RScheme looked like the most promising of these. It uses the terminology of "hard real-time" and "soft real-time" garbage collectors, and claims to have both, working from Wilson and Johnstone's algorithm ; also it claims to have threads and a C library interface, and implement nearly everything in R4RS and R5RS. The only warning sign is that nothing much seems to have been done with it since 2005.
However, I am cautiously pessimistic about RScheme for the moment, because I have created a fairly simple test case at which the (default, soft real-time) garbage collector appears to fail horribly (not collecting any garbage at all). I've emailed the developer, and we'll see if he can figure out what's happening and fix it. (Also the hard real-time GC doesn't build; he said he wasn't surprised at that.)
My test case is this loop--all on one line for command line convenience:
(let nub ((n 1000)) (if (= n 0) 0 (let ((h (let loop ((x 10000) (xs '())) (if (= x 0) (length xs) (loop (- x 1) (cons x xs)))))) (if (= 0 (modulo n 100)) (begin (display h) (newline)) 'meh) (nub (- n 1)))))
This does the following 1000 times: cons up a list of 10k elements, compute the length, maybe print the length, and proceed to the next iteration, by which time those 10k cons cells are now garbage. At any point during this computation, the entire set of live objects should be at most 10k cons cells plus the overhead of the loop (and of the RScheme runtime). A properly working Scheme with garbage collection should thus be able to run this in basically constant space; racket, for example, will slightly increase its memory use the first few times you run it, but it reaches a stable state quickly (60-70 MB on my machine here).
However, in RScheme, this causes the "rs" process to consume about 600 MB of memory (300 on a 32-bit system), and running the loop again makes it eat another ~600 (~300) MB; I've tested this on 64-bit Mac OS X as well as several 64- and 32-bit Linuxes across several machines. If we imagine that a cons cell is the size of eight pointers (which might be acceptable overhead for easy implementation), and therefore is 64 bytes on a 64-bit system (32 on 32-bit), and if we suppose that the garbage collector never succeeds in deleting anything, then running the above loop will create 10 million cons cells --> 640 million bytes (320 on 32-bit) = 610.3 MiB (305 MiB on 32-bit), which fits my results very closely.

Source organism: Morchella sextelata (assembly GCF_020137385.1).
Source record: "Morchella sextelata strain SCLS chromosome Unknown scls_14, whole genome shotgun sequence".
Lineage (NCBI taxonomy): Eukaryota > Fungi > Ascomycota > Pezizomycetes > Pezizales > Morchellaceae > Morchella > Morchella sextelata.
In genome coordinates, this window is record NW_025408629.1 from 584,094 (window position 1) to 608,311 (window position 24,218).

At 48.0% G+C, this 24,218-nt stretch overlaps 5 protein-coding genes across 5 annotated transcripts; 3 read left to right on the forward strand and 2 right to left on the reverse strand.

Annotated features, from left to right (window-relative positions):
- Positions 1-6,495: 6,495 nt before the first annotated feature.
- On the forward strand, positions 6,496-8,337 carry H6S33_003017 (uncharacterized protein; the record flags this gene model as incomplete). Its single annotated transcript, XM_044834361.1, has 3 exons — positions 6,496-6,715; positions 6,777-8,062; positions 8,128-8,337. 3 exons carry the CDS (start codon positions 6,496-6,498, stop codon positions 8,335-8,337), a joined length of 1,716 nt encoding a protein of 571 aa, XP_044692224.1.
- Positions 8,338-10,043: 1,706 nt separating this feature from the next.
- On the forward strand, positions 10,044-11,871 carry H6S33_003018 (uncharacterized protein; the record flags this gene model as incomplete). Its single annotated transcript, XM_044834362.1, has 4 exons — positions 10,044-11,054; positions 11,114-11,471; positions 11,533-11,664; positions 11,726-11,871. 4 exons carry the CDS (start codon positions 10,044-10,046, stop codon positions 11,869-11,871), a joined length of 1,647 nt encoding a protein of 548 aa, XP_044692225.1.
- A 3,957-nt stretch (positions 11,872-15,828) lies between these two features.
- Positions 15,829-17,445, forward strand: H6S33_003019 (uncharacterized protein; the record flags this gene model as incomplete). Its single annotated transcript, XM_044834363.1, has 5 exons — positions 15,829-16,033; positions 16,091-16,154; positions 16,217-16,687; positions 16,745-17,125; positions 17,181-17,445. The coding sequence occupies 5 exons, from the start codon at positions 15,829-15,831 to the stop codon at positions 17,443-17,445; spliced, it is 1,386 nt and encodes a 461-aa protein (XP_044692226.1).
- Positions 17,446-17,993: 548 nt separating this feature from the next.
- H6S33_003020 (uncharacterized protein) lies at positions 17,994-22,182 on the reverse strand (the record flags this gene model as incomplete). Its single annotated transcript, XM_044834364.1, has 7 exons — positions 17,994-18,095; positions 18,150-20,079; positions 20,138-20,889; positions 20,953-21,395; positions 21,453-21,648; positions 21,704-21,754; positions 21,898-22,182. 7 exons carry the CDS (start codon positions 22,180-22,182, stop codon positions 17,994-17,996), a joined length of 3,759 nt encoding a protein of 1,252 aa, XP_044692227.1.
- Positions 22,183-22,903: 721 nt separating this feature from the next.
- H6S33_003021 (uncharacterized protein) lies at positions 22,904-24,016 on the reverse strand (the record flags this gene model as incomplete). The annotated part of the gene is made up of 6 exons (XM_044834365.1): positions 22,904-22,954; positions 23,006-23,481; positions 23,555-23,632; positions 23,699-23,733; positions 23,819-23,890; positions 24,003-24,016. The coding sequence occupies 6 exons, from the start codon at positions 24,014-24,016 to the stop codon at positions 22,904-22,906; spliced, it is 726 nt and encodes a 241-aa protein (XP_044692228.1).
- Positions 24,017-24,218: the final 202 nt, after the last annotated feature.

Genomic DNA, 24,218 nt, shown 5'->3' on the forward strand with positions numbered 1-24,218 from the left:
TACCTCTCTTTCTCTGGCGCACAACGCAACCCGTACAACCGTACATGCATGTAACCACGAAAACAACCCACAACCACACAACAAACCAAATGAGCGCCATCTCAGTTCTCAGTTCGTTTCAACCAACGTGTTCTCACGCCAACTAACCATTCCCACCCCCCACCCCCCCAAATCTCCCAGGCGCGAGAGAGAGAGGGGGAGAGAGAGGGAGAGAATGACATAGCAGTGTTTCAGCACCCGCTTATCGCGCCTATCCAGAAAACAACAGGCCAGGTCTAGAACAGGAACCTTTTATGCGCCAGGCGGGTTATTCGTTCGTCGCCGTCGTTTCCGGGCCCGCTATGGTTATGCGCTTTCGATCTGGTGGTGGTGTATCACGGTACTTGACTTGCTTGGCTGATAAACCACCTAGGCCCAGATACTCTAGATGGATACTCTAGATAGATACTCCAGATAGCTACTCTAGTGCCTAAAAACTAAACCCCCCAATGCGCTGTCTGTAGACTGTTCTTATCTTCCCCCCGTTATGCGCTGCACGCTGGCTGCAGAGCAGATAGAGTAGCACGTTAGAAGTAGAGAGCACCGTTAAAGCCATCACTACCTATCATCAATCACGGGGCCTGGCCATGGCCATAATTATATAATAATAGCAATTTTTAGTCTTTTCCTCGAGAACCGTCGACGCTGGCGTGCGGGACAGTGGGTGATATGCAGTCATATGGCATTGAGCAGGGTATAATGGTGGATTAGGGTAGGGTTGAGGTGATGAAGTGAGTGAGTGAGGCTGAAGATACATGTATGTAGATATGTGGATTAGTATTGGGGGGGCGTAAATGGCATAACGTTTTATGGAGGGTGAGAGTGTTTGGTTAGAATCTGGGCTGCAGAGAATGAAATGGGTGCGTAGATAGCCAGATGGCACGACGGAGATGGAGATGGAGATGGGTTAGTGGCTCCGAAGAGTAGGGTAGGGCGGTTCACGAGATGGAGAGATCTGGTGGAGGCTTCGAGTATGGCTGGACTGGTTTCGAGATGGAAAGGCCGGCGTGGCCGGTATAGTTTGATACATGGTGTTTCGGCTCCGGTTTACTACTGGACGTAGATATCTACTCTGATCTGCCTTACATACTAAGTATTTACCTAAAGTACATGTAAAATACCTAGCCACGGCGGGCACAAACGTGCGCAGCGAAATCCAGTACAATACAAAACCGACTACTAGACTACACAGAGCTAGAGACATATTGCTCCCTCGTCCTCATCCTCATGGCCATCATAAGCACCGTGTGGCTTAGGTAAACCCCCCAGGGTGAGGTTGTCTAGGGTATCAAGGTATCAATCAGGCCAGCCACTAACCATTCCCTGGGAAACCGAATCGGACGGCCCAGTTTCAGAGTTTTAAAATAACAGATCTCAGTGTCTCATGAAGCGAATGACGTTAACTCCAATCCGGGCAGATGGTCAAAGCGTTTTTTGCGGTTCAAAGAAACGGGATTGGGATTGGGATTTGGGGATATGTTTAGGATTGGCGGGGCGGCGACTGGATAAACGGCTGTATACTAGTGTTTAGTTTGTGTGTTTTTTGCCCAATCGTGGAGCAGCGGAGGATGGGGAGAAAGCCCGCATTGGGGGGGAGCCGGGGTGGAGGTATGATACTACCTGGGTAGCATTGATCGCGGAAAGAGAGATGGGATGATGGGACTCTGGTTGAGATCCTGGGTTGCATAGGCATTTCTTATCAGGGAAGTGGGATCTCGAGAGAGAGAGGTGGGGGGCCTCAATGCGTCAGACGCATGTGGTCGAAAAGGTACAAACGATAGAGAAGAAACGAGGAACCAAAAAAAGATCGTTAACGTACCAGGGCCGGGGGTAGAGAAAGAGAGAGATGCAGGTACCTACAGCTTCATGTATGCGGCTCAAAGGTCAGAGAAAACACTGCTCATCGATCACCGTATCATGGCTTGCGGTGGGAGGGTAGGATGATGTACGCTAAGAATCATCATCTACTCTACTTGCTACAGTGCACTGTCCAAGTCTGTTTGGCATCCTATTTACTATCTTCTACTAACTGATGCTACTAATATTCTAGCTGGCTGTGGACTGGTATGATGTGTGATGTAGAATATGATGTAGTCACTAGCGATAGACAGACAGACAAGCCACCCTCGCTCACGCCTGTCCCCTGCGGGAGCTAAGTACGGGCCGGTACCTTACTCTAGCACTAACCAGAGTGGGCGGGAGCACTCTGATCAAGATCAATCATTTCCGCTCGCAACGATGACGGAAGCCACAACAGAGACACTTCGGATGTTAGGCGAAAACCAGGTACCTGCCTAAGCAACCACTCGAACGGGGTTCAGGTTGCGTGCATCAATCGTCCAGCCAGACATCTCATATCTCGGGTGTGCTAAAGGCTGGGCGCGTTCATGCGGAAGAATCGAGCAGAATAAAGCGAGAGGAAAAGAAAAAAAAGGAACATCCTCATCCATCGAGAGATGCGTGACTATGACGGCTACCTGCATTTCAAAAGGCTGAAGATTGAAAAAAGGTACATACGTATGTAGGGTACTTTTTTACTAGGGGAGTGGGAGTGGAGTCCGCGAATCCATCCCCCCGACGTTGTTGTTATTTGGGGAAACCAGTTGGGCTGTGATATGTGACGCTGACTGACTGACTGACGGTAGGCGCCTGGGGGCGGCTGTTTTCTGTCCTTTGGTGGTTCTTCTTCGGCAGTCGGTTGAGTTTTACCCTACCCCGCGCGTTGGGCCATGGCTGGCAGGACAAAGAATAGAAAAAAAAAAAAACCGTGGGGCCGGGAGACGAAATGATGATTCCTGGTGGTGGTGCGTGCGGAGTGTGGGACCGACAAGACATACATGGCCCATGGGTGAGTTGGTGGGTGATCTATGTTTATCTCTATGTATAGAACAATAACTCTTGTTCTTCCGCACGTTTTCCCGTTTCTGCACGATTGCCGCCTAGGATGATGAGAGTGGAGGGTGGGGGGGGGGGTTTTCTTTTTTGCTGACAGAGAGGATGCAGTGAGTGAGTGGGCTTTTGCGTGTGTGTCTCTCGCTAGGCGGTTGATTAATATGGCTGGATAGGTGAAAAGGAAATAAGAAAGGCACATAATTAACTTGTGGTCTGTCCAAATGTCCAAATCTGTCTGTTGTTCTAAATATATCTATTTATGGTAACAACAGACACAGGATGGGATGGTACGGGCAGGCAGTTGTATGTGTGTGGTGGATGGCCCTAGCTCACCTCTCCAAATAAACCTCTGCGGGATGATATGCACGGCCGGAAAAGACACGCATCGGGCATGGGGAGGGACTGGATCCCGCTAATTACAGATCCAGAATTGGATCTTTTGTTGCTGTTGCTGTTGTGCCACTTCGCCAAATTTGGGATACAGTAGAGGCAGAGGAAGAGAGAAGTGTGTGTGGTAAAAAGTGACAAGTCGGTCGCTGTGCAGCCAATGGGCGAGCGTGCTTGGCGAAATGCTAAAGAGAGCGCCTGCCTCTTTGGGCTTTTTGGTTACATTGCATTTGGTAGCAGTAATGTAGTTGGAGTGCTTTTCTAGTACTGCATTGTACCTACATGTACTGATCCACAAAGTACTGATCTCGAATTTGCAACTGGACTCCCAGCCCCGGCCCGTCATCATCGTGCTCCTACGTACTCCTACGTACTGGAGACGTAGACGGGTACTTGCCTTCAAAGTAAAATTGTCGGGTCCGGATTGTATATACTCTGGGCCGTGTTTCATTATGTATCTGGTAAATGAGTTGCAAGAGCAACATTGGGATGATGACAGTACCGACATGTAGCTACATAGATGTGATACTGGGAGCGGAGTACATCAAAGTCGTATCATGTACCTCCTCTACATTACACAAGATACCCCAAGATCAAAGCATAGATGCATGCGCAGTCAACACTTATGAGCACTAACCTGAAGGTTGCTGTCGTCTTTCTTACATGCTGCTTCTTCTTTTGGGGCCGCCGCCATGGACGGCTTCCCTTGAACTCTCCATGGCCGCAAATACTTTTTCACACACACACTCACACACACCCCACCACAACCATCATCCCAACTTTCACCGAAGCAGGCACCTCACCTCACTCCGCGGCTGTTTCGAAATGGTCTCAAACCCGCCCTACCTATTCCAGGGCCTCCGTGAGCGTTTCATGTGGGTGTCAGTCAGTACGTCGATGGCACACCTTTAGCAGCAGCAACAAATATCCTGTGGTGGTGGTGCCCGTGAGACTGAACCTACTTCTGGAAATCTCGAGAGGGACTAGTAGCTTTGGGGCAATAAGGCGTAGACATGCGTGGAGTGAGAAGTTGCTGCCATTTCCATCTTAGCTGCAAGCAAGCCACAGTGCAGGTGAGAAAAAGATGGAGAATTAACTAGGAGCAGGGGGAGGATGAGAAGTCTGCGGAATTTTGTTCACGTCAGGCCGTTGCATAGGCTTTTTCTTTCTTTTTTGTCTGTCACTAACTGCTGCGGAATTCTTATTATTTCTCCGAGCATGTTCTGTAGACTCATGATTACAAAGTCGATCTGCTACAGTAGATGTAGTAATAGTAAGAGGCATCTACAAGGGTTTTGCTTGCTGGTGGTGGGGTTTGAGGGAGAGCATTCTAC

So... Feel free to try to verify or disprove these results yourself. For convenience, here is a bash command that will download, build, and run RScheme all at once [if you have rlwrap, replace the last bit with "rlwrap ./build/bin/rs" to make things nicer]:
I will post any good or bad news I hear from the developer. Meanwhile, with respect to RScheme, I suppose people could attempt to learn to fix it themselves, or learn things from reading the source (or the  paper).
Next, Ypsilon seems to build by extracting the source and typing "make" on Linux, and I have gotten it to present a working REPL (which, incidentally, runs my test case in roughly 10 MB of space). Typing "make" on my Mac makes it fail:
ffi_stub_darwin.s:83:suffix or operands invalid for `push'
pushl %ebp #this is a line of code in question
It might be possible to get these things to work, either by figuring out the right build incantations or complaining to the Ypsilon developers (or, again, fixing things ourselves). And then I can see whether it's actually real-time enough for my demands. (My demands: never have to worry about GC for certain projects I at least fantasize about doing, which include implementing real-time games like Starcraft in Lisp.)
Feel free to help evaluate these options. If one of them works, it probably wouldn't be very hard to port any of our various Arc->Racket compilers to it.